How Do I Know My Ski Boot Size?
Go to a bootfitter. Whatever you do, do not rely on those ski boot size charts.
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Q: I’m in the market for new ski boots. I got my current boots as hand-me-downs, so I’ve never actually bought a new pair for myself. After doing some research, I think I know what boots I want, but I’m not sure what size I should buy because my old boots felt a little big. Do I just go off the ski boot size chart on the manufacturer’s website? – Kristie in Bellingham, Wash.
To determine your ski boot size and get the best ski boot fit, go see a bootfitter. A professional will be able to take all kinds of foot measurements to find the right ski boot size for your foot and your style of skiing.
Measurements to determine ski boot size
These are the most important measurements when considering ski boot size:
- Length of foot/sole length: A bootfitter will take your foot measurement in mondo point sizing, which is centimeter sizing. It’s what the Japanese use to size their shoes. Sample size in a men’s ski boot is 26.5 (cm), 24.5 for women.
- Midfoot shape: Hopefully, the bootfitter will take the measurement of your foot both in a seated position and in a standing position to look at the length of your foot and how your midfoot shape changes from seated to standing. Ideally, the fitter will take your seated measurements with your ankle flexed to a right-angle so that your foot is evenly weighted. The same goes for when you’re in a standing position.
- Width of foot: How wide is your foot—A, B, C, D, DD width?
- Instep height: If you’ve got a good bootfitter, they’ll also take your instep measurement. Instep measurements are taken from one corner of the heel to the other corner, crossing over the top part of the foot, which we call the instep. That measurement will help your bootfitter select what volume your boot needs to be.
Boots these days are made in low-, mid-, and high-volume. We look at the instep measurement as a ratio of the length versus instep. That measurement will help the bootfitter pick your boot volume.
If you’re a more assertive or aggressive skier, the bootfitter will take the measurements from your seated position as your primary boot measurements. If you’re more of a beginner, intermediate, or timid skier, the bootfitter will use your standing position measurements, which pushes you into a slightly bigger boot size, allowing you to ski in a more upright versus aggressive stance.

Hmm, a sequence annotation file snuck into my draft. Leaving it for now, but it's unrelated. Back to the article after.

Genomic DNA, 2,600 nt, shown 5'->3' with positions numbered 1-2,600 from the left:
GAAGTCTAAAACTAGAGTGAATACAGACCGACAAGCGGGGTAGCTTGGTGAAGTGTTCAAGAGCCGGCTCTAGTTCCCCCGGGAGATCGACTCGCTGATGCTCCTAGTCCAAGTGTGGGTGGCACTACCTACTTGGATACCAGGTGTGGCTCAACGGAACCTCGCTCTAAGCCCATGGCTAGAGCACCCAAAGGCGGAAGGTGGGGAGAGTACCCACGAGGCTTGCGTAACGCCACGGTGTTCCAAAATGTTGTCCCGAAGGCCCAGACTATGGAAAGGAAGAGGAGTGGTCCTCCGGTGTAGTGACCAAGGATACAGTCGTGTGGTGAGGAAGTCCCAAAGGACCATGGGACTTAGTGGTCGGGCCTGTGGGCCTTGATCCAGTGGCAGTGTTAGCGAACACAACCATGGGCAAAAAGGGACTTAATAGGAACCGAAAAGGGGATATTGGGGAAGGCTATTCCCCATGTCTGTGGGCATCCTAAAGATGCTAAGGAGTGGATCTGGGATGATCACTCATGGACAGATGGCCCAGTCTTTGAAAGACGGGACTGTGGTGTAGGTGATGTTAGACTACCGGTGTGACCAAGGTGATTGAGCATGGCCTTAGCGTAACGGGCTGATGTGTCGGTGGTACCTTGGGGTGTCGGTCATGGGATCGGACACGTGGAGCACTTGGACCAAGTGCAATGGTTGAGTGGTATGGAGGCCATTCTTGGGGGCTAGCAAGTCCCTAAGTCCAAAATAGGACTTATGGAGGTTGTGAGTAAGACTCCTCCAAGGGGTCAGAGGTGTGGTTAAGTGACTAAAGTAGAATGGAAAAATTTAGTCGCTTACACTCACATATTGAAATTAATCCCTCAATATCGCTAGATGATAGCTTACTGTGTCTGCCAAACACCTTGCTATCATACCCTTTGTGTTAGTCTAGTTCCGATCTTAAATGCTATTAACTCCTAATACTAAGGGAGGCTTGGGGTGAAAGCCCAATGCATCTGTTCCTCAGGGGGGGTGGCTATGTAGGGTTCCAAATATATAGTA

After taking all of the above measurements, a professional bootfitter will be able to determine the best ski boot size for your foot, as well as your style of skiing.
If you’re not going to visit a bootfitter to help you find the right ski boot size, then the next best way to find your ski boot size is to measure your own foot versus going off your regular shoe size.
How to measure your own foot to find your ski boot size
To measure your own foot, stand with your heel at the back of a tape measure on the 0-centimeter mark. Measure the length of your foot to the top of your toes while standing. That measurement will be more accurate than trying to correlate your ski boot size with your regular shoe size.
Boot manufacturers do have size charts, so people can try to determine their ski boot size relative to their street shoe size. But that’s when people end up buying a ski boot that’s at least two sizes too big.
Related: How tight should new ski boots be?
It’s best to avoid going off ski boot size charts completely. These size charts are never correct because often our street shoes fit far more relaxed than how a ski boot needs to fit. You’re much better off physically measuring the length of your foot with a tape measure.
Once you’ve measured the length of your foot in centimeters, look for a ski boot with the correlating mondo point sizing. Most ski boots only come in whole sizes, e.g. 24.5, 25.5., 26.5, 27.5, 28.5, etc. You’re going to fit within one of those whole centimeter fit-ranges.
If you’re a beginner and your foot measures 27 centimeters, opt for a 27.5 boot size. If you’re a more advanced skier and your foot measures 27 centimeters, you may want to go with a 26.5-size boot, which will offer a more performance-oriented fit.
Sam Tischendorf is one of the very few professional female ski bootfitters—or as she likes to say, professional feet ticklers—in the industry. She currently works at Bootdoctors in Telluride, Colo., is a member of the Masterfit University teaching team, and collaborates with Blizzard/Tecnica on the Women To Women gear project.